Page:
And in Nguyen’s follow up article from this month, things are no better:
The city’s housing crisis also reflects the disastrous impact of public housing demolitions and redevelopment policies. In New Orleans, many former public housing residents say that on top of losing their homes, they were shut out of participating in the redevelopment process. For many, it was clear that there was just too much money at stake to let the residents get in the way. In the wake of Katrina, Louisiana became a bonanza of federal subsidies for firms ready to take advantage of the opportunity to rebuild. The developers, as a former staffer for one private company put it, stood to “make money hand over fist” through a number of unusually generous bond deals.
That all the homes in the Big Four are gone is a stark reality in New Orleans. So now, after decades of government policies that put housing needs into the hands of private developers, local activists are looking beyond simply fighting for better and more affordable housing. They are joining with housing advocates throughout the nation to emerge from the national crisis with nothing less than the assertion of housing as a human right.
Alongside the commentary on destruction and displacement, episode three provides a glimpse at the tensions surrounding gentrification and displacement. An altercation begins between Davis and his two gay neighbors, with Davis asserting that they were soulless gentrifiers taking over the city.
However, the conversation doesn’t play to type – while Davis’ neighbors talks about what they are doing as historical preservation and not gentrification, the scene illuminates some of the more complicated dynamics at play in some of NOLA. Davis’ neighbor is well aware of the history and legacy of Treme, saying defiantly: “I’m from Uptown, Mr. Mackery is from mid-City – we’re as New Orleans as you.”
And, playing into the earlier theme of state sanctioned violence, the neighbors react with horror when Davis accuses them of calling the police on the second line celebrations “We have never once called the cops!” he replies indignantly, again showing an insider, us-against-them outlook that Davis actively tries to deny.
However, it is the final scene that is the most heartbreaking. Albert and the other Mardi Gras Indians gather together to both mourn the passing of their Wild Man and to recommit to their community, singing a song called “Indian Red” with the lyrics “won’t bow/don’t know how.” The chant almost becomes a metaphysical experience, uniting those assembled in the bleak environment and transporting them to another place. It is at that moment a Katrina tour bus full of tourists snapping photos of the destruction pulls up, shattering the reverie and exposing how many of these tours exploit the suffering of those still in NOLA in order to bank a profit. While the driver decides to decently leave the scene at Alberts urging, the mystified looks of the Mardi Gras Indian crew as the bus rolls off down the road is a haunting ending to a gripping episode.
This week’s “Treme Explained” column shed some more insight into link between gang affiliations and the Mardi Gras Indians:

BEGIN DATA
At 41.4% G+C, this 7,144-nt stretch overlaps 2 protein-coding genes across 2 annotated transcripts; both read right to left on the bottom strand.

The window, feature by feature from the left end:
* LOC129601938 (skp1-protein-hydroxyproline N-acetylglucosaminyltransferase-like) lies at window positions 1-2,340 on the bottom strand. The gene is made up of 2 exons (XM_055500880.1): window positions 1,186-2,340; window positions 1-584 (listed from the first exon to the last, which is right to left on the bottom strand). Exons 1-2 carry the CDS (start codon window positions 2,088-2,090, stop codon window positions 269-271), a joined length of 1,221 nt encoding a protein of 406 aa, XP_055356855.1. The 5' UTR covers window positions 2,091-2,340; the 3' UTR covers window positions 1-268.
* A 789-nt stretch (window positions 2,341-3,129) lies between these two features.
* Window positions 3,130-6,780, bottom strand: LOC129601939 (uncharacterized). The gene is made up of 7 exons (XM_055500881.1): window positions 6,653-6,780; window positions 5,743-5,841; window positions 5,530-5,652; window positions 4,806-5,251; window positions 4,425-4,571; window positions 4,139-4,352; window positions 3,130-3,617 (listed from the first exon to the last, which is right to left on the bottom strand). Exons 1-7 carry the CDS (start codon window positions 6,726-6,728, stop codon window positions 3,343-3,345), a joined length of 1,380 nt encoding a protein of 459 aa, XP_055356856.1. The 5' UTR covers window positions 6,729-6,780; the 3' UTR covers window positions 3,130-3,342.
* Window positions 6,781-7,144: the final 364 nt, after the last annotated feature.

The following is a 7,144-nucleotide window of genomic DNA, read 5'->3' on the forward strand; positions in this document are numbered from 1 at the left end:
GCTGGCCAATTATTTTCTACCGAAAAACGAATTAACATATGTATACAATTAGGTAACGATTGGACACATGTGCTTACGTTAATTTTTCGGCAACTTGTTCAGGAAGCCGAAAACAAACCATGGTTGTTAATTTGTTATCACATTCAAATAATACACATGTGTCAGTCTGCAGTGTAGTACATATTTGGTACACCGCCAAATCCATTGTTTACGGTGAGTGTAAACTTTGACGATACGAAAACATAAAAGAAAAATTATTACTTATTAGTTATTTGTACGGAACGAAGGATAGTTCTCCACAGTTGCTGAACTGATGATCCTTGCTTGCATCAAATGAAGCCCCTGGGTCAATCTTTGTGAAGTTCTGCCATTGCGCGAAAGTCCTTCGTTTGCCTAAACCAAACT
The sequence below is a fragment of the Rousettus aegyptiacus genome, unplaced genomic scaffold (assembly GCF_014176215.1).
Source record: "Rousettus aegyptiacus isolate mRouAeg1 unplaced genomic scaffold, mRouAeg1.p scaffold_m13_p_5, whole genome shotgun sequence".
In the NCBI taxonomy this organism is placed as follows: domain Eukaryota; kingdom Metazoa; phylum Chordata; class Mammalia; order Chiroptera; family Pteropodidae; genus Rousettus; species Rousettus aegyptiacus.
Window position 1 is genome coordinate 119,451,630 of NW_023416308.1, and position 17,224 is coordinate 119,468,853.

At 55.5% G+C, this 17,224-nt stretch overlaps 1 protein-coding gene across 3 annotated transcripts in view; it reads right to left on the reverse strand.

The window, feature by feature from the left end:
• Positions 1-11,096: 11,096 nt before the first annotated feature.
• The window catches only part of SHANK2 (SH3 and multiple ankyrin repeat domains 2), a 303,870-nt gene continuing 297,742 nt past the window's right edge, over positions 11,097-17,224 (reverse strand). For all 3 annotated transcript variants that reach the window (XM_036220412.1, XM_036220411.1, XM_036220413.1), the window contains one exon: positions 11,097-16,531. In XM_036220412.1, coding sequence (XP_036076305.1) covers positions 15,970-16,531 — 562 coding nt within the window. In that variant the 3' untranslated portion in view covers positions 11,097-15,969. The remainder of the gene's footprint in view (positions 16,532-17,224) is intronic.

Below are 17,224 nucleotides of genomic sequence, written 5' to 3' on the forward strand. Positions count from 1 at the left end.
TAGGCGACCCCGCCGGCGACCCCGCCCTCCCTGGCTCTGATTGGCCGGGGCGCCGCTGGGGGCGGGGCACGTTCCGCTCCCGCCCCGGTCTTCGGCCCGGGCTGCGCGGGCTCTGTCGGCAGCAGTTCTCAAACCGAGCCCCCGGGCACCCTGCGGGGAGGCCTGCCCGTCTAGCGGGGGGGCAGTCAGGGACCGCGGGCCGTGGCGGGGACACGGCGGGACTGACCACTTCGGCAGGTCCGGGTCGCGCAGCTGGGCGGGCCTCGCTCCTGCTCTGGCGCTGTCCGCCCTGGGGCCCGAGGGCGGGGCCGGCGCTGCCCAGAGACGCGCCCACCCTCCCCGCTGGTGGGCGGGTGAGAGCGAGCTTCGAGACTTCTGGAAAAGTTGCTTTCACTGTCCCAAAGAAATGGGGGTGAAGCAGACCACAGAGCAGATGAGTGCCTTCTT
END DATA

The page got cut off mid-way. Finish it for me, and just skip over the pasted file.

In an essay about Mardi Gras Indian history and traditions, including the role-call roll of the anthem “Indian Red,” historian Kalamu Ya Salaam quotes Allison “Tootie” Montana on the hierarchy of various Indian gang officers and their functions on the street.
“Your Spy Boy is way out front, three blocks in front the chief,” Montana said. “The Flag Boy is one block in front so he can see the Spy Boy up ahead and he can wave his flag to let the chief know what is going on. … The Wild Man wearing the horns in there to keep the crowd open and to keep it clear. He’s between the Flag Boy and the Chief.”
The hierarchy of Indian gangs and various members’ roles is further explained in this David Kunian essay, for which he visited a practice session presided over by Monk Boudreaux, Big Chief of the Golden Eagles.
The off-handed comment made by Delmond about New Orleans wearing musicians down is most evident in Antoine and Sonny’s respective trajectories. Antoine is losing himself in various carnal pleasures trying to escape his life – women, weed, alcohol. This episode put this in stark focus where things did not pan out for him – after Antonie gets left in NOLA while other band members headed up to New York, his ill-fated late night song session illuminates how many of his dreams are broken. Sonny suffers from a similar affliction, drowning his insecurity in drink, drugs (at least when they are available) and sarcasm. While it is still unclear how much of his time on the boat is true, he clearly longs for a different type of reality – and watching Annie receive more acclaim for her awesome fiddle skills drives him deeper and deeper into despondency.
Ladonna’s venting about “that 7th ward creole shit” and her treatment by her husband’s family deserves its own post. “People like us, my mother, me, my brother? We just folks from around the way. We get shit done to us.” Stay tuned, I need to do a bit more research.
Albert gets more and more interesting as this show goes on. “Put your pants on – get your girl and go!” I think he is the character I am most curious about.
Creighton and his daughter discovering YouTube is hopefully a continuing plot point.